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Create English Country House Style in Your Home -Part I

Part I of a 2 part series

A new season of Mad Men has recently started, but many TV viewers have not left Edwardian England and Downton Abbey behind.

Lady Fiona Carnarvon, the “real” owner of Downton Abbey (known as Highclere Castle in real life), has been widely quoted for saying that the show has renewed interest in stately English homes and greatly increased Highclere’s visitors.

But it is more than just visiting someone else’s pile.

Transfixed by the many layered, opulent and gracious interiors seen on Downton Abbey, people want their home to be their own personal castle.

First popularized in the 1940s by John Fowler and his partners in the UK decorating firm Colfax & Fowler, Sibyl Colfax and Nancy Lancaster, the grand English Country House Style is back in vogue.

Here’s how you can achieve the English Country House Style in your own home by incorporating five main elements:

1. Your furniture should be a mix of styles and periods to give the impression that your home evolved over time. The look should have an understated elegance with tasteful touches like plants and flowers.

How to accomplish that?  Go for case pieces with a rich wood patina.

This chest from Hooker Furniture is a perfect example.  Its gorgeous finish, and special veneered top give it the look of a treasured antique.

In addition, include items with a worldly flair by adding objects with an Asian, French or Italian influence.  An occasional painted piece is fine. Mix in upholstered pieces with wood ones.

Hooker Furniture’s Primrose Hill collection, inspired by turn of the last century England, was designed to make this mix easy.

Check out this next image featuring pieces from the collection. Combining upholstered wing chairs with the lattice dining chairs and rectangular dining table in the warm Villa Brown finish speaks to a “landed gentry-like” comfort.

Even, the styling of the photo is inspirational with its French style chandelier and large floral bouquets.

2. When it comes to upholstery, think plush. You want to sink down in comfort.  Upholstery should have classic lines.  Good fabric choices would include leathers, velvets and floral chintz.  Layers of pattern and texture are important.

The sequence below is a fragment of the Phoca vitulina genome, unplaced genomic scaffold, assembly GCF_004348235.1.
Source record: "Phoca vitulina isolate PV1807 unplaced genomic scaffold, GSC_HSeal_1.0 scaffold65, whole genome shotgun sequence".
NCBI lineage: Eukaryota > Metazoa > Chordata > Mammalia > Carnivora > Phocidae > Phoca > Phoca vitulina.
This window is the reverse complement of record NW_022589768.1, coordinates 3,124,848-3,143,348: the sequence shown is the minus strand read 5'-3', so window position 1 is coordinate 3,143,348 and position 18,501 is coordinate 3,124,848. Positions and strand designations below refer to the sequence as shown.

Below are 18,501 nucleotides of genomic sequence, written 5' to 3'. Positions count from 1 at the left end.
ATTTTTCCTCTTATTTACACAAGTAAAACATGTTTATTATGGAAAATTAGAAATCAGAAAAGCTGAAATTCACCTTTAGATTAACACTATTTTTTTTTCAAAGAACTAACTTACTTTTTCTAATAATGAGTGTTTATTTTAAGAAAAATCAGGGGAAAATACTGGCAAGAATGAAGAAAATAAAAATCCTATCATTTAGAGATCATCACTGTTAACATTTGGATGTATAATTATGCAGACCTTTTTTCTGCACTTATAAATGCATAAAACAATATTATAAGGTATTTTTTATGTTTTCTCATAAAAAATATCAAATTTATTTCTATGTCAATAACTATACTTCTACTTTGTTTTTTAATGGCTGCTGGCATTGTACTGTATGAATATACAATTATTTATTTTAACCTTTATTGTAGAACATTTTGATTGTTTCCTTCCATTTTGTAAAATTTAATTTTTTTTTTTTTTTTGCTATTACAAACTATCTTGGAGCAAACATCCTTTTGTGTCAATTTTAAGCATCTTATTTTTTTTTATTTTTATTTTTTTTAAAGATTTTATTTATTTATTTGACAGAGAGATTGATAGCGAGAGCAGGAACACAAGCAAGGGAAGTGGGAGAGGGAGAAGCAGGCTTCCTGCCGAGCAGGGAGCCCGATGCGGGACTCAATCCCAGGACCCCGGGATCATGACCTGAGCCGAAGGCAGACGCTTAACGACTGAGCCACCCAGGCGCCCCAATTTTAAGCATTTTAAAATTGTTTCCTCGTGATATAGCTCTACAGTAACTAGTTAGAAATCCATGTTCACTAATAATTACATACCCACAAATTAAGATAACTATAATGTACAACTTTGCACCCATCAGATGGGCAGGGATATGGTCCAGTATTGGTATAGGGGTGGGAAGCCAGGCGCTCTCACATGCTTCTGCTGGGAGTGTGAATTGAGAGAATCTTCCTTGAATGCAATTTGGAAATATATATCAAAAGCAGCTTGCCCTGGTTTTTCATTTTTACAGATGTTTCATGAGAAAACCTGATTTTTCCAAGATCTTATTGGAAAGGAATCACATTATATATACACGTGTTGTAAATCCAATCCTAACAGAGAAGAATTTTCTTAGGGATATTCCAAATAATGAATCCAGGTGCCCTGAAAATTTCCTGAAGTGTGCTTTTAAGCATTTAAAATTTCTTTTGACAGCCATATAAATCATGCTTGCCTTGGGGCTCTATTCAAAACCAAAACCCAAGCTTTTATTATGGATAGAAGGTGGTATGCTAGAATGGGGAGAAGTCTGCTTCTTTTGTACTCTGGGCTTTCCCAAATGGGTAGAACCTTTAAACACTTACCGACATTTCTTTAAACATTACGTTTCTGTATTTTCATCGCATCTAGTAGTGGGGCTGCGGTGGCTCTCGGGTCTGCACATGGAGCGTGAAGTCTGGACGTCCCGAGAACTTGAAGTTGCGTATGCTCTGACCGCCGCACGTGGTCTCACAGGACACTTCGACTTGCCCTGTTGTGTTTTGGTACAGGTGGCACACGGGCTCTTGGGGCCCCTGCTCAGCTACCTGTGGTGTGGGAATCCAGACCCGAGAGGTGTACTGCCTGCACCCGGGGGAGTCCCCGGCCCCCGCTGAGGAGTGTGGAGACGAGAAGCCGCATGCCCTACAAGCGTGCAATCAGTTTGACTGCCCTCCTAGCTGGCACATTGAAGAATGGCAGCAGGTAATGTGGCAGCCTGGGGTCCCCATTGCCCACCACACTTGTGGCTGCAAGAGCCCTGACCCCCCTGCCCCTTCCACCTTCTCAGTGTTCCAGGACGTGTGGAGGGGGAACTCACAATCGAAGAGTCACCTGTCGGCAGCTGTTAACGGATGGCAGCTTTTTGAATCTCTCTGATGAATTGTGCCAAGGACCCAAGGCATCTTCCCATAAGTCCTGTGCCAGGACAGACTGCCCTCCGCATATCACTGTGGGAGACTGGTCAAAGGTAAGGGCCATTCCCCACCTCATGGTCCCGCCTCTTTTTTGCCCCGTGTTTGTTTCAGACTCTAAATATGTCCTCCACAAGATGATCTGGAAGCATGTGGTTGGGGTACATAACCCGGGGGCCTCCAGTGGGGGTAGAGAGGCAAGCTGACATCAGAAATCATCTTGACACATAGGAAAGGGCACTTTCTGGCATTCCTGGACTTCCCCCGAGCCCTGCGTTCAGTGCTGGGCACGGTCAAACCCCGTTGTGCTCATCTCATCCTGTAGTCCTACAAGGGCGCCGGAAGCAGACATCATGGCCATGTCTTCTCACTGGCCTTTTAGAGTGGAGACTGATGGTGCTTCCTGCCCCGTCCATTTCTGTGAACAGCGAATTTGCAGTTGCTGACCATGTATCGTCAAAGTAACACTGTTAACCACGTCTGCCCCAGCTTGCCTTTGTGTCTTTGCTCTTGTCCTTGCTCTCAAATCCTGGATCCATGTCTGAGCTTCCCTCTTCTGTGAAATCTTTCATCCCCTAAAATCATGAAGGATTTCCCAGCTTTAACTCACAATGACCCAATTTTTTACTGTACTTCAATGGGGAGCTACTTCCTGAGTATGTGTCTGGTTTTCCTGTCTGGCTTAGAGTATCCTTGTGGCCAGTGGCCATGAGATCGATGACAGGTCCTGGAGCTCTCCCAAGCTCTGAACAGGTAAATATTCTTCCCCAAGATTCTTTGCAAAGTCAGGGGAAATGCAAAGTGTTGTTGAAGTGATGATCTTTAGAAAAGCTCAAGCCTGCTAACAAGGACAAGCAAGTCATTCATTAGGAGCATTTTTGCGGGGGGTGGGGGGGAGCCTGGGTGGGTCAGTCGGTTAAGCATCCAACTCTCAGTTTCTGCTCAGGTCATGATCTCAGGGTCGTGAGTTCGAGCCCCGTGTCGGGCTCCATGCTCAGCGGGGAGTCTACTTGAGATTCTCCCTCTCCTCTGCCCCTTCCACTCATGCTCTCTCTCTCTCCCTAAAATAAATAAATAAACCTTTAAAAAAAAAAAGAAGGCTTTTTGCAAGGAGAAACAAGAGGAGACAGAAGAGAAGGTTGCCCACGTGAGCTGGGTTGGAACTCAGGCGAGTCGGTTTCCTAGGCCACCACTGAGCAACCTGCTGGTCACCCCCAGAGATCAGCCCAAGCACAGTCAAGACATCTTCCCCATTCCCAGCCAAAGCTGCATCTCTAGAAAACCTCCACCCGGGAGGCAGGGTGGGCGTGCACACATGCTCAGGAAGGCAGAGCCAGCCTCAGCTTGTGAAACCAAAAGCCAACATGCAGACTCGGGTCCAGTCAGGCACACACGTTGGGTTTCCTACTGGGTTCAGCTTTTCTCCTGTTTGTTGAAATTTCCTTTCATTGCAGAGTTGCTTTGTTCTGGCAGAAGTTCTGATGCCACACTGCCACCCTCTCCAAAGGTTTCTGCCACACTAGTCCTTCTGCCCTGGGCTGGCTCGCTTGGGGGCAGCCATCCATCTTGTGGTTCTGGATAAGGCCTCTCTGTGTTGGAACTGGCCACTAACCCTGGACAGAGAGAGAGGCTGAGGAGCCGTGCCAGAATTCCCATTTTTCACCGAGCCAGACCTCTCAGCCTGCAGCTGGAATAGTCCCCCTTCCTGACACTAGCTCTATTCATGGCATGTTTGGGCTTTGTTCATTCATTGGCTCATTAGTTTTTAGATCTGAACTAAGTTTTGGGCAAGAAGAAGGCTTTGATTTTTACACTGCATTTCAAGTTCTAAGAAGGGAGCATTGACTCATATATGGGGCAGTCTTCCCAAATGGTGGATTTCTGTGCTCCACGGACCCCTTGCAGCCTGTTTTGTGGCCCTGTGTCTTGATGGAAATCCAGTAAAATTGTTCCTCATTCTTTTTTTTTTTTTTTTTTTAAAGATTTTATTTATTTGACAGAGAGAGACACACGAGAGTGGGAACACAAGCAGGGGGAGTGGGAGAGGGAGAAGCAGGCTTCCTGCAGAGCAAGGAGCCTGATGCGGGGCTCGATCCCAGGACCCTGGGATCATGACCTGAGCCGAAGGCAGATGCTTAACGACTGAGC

For example, love the look of Downton Abbey’s lush library?

Start with Hooker Furniture’s Bradington-Young red leather sofa to make it your own.

Add in chairs from the upholstery pieces in the Primrose Hill collection and you are well on your way.

Stay tuned for Part II later this week, when we will talk about three more ideas for creating the English Country House style.

{ 7 comments… add one }

  • TheDecorGirl April 10, 2012, 7:01 pm

    Nice post Lynne! Aahhh, love the English. Where can I get me one of those castles with hundreds of rooms, authentic high ceilings and exquisite craftsmanship? The wonderful thing about traditional elements is they often work in any interior.


  • AtTuned To Style April 10, 2012, 7:45 pm

    Nicely done Lynn!

  • The Buzz Blog April 10, 2012, 8:29 pm

    Great post, Lynn,a nd yes, even with Mad Men on the air, we’re still hooked on English manors! Sadly, my farmhouse ceilings are a bit lacking in height for such grand pieces.

  • Marilyn Russell April 10, 2012, 8:30 pm

    Hey Lynn, great post. This reminds of the time I studied history of Interior design in London two years ago. The details, the precision of their work was nothing but stellar. Many of those interiors look amazing today.

  • pretty pink tulips April 10, 2012, 9:51 pm

    Love your suggestions on how I can bring a little bit of the “Downtown Abbey” feel to my home. I have an antique chest like the one you show above and it is one of my favorite pieces!!


  • pigtown*design April 10, 2012, 11:21 pm

    I just spent some time in England and Wales, including at the 12th century castle where i used to work. I also had cocktails at the Member’s Bar at the House of Lords in London. It’s everything you described – layered with years of furniture, lots of squishy comfortable chairs and just the feeling of deep history.

  • Gail April 11, 2012, 2:19 am

    So English is your passion! Interestingly enough your comments apply to just about any well done room, traditional or contemporary!
    Great post!

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